Making Others Rich

September 26, 2006

We spend most of our time making other people rich. Below are four simple examples that illustrate how we make other people we’ll never even know rich in our daily lives:

1) We roll out of bed when the alarm goes off at dark o clock.
While we’re sleeping we’ve been paying for the roof over our head. If we pay $1000 a month for a home loan or rental fee we pay almost $1.40 an hour over the course of the month. Even if our monthly housing costs are only $400 a month we still about 55 cents an hour. We just spent the night making a landlord, home builder, or bank somewhere a little richer.

2) Off to work, we jump in our car and head onto the highway.
Most of us are still making payments on the car we drive, one that depreciates an average of over 35% during the first year of ownership. Monthly payments cost us from $1.10 an hour ($800 monthly) to 42 cents an hour ($300 monthly). The car that spends most of the time sitting in a garage or parking lot is making an auto maker, car dealer, or bank somewhere a little richer.

3) Gassing up, we swipe our credit card and fill the tank.
Credit card rates are ridiculously high for those of us who maintain a balance. For those who use a cash back card, one slip up in payments will cost us an entire year’s cash back. A fat cat in the upper office of the credit card company is now a little richer. Gasoline prices are soaring but we grit our teeth and pay the price. The world’s largest oil companies are turning in record profits; thanks to our continued business their executives are now much richer.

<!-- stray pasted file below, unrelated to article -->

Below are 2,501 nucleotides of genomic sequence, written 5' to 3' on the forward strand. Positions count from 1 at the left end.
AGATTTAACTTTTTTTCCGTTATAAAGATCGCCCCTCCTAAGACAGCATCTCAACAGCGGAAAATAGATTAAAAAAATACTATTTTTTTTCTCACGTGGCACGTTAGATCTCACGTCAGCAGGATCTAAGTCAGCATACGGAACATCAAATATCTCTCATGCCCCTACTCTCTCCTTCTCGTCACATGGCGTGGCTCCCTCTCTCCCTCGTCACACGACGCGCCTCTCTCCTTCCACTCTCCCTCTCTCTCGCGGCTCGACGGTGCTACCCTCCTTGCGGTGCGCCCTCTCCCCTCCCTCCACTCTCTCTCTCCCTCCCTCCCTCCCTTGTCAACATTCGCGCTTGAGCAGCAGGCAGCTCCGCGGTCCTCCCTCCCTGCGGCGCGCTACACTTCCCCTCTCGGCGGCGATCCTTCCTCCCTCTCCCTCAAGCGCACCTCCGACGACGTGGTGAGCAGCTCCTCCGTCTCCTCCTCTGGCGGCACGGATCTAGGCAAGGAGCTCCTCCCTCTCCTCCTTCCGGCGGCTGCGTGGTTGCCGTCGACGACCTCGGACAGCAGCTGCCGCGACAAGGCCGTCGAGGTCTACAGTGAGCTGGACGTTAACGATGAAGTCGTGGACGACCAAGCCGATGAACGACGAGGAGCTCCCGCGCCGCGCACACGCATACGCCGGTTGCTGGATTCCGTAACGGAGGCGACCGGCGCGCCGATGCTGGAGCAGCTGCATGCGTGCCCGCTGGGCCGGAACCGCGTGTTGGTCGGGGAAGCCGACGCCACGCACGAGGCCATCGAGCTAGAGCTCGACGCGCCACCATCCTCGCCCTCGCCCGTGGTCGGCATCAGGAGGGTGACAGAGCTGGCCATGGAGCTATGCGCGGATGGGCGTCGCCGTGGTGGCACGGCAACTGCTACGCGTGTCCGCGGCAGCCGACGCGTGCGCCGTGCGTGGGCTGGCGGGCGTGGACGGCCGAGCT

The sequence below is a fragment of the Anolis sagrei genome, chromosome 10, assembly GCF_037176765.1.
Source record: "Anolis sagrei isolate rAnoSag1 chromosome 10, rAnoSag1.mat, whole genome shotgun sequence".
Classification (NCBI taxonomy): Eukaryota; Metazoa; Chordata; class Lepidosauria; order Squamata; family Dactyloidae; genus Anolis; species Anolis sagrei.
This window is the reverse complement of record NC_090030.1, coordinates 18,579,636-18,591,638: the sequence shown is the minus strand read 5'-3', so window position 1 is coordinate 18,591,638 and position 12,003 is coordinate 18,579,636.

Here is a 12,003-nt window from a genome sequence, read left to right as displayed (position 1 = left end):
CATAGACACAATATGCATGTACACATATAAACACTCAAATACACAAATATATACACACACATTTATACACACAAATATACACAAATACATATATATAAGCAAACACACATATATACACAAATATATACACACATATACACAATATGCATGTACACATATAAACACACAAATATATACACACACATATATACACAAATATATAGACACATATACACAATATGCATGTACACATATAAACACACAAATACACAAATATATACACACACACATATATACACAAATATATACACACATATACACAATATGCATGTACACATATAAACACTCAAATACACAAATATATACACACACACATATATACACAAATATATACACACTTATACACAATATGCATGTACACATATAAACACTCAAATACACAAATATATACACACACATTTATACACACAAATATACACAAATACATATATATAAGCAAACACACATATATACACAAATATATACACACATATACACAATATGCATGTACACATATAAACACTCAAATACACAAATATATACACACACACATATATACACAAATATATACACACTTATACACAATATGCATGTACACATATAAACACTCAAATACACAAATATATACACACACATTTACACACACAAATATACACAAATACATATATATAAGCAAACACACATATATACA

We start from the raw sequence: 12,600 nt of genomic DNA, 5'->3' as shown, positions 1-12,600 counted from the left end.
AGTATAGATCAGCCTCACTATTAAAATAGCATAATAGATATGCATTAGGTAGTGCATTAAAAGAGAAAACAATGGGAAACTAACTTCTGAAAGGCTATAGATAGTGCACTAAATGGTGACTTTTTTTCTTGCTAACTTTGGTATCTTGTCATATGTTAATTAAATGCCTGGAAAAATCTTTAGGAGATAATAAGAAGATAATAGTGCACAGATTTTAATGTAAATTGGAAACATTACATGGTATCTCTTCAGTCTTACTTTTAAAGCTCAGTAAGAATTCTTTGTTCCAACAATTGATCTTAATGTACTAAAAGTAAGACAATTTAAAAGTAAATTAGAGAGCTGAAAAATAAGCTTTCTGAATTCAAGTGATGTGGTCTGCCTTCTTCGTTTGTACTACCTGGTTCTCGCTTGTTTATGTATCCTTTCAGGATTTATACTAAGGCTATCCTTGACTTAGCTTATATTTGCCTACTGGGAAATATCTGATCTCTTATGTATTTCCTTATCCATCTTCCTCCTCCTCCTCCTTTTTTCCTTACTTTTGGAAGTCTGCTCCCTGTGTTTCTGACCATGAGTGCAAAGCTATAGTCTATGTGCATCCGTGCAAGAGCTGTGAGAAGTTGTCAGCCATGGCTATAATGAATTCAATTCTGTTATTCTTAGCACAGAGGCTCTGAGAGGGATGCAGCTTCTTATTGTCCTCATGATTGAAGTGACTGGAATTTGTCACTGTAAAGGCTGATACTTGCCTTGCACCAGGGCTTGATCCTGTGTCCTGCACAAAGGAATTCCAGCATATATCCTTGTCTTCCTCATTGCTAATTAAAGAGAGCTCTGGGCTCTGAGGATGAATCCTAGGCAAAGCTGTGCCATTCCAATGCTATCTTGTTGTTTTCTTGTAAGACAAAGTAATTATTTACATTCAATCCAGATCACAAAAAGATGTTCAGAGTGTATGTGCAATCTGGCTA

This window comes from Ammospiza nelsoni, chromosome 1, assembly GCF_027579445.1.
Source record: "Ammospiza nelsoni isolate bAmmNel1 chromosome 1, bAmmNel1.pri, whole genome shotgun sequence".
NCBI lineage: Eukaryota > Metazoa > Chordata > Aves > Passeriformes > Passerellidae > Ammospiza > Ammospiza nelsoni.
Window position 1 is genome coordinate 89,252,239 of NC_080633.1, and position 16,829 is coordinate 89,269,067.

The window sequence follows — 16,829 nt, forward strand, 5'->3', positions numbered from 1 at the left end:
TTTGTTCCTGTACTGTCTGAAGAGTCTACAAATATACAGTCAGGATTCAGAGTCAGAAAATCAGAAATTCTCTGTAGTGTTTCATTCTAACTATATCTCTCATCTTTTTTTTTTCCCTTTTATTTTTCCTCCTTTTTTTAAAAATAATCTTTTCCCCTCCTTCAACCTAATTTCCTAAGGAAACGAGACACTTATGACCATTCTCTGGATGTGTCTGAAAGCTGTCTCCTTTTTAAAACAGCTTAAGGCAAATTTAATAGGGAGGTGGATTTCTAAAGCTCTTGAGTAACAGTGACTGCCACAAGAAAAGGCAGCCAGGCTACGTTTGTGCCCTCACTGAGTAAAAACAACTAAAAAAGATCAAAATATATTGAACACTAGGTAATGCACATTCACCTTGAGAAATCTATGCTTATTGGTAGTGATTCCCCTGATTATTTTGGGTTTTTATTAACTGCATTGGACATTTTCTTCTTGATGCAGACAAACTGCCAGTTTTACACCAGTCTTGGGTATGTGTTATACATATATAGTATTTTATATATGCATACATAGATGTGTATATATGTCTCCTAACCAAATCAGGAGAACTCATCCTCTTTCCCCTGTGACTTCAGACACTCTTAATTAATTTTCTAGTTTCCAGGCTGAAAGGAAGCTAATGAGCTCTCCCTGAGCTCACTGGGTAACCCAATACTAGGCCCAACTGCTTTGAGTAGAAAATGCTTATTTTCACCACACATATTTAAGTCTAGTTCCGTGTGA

4) We roll into work, dreading the day, and begin the daily grind.
The total cash compensation of your company’s CEO last year including salary, bonus, and stock options was $2,574,717. Did you get a bonus last year? How much was it for? Does, “Thanks for the hard work”, sound familiar to you? We spend at least 8 hours a day working our butts off, making the people at the top very rich.

As I put these everyday examples into words, I realized how screwed up it is. If I stay on my current path I’ll spend most of my life making people I don’t know rich and will probably never be rich myself. Depressing thought, however, there is hope. Read Making Yourself Rich to hear the good news.


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Ben Edwards, the founder of Money Smart Life, saved up enough to buy a Nintendo back when he was 12 years old. When he used the money to buy shares of Wal-Mart stock instead, he knew he wasn't like the other kids... His addiction to personal finance has paid off for his family and now he's helping you to afford the life that you want. Check him out on the web at Google Plus, Twitter and Facebook.

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